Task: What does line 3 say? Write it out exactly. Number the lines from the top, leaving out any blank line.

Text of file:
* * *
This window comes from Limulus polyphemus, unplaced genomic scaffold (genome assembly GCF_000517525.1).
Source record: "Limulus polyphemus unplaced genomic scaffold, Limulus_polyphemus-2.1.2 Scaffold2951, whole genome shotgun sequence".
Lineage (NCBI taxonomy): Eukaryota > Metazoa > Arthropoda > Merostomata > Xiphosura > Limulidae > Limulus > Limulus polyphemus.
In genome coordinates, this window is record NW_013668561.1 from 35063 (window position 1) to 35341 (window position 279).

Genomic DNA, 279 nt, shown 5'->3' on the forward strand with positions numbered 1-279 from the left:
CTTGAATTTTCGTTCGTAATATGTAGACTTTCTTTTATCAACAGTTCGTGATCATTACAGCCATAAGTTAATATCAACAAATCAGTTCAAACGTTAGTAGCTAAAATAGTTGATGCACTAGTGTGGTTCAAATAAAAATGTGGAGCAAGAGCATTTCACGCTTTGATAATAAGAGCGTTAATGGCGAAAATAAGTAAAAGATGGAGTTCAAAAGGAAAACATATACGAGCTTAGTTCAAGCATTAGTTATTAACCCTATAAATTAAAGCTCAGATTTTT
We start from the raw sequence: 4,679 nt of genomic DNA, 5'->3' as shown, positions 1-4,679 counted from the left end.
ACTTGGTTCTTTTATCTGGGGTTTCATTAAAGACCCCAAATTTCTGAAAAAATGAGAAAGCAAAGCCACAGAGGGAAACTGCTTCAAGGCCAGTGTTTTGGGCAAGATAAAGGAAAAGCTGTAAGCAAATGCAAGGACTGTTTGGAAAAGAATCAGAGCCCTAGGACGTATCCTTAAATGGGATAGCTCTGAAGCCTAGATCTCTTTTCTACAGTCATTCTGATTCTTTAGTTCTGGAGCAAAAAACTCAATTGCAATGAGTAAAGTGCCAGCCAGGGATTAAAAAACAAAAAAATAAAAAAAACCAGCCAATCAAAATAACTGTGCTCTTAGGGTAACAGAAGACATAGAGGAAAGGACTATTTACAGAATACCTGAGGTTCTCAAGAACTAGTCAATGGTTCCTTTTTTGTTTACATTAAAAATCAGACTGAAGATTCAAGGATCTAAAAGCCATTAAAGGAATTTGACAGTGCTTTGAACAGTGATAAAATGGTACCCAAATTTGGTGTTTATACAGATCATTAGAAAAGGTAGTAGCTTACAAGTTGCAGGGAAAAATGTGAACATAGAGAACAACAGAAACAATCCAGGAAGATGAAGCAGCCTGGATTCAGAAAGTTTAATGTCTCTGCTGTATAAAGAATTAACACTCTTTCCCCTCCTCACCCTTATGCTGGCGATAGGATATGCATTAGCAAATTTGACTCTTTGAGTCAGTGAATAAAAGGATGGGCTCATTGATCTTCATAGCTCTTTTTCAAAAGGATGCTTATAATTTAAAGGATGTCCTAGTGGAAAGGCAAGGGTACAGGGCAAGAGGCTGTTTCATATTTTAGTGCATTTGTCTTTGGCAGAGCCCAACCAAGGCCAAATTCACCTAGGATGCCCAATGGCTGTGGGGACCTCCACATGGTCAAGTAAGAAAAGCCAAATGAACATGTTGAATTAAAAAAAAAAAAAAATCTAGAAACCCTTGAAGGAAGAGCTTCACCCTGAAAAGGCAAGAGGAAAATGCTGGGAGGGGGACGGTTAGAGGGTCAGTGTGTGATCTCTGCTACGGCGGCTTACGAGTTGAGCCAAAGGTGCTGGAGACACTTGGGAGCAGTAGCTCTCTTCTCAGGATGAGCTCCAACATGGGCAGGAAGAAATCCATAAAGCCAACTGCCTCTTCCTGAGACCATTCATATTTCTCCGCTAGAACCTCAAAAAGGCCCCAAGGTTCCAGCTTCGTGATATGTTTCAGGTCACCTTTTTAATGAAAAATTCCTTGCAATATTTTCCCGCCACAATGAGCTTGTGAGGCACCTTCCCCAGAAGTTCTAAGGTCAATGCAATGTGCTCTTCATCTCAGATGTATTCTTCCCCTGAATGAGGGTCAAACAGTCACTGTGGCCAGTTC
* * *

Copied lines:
Lineage (NCBI taxonomy): Eukaryota > Metazoa > Arthropoda > Merostomata > Xiphosura > Limulidae > Limulus > Limulus polyphemus.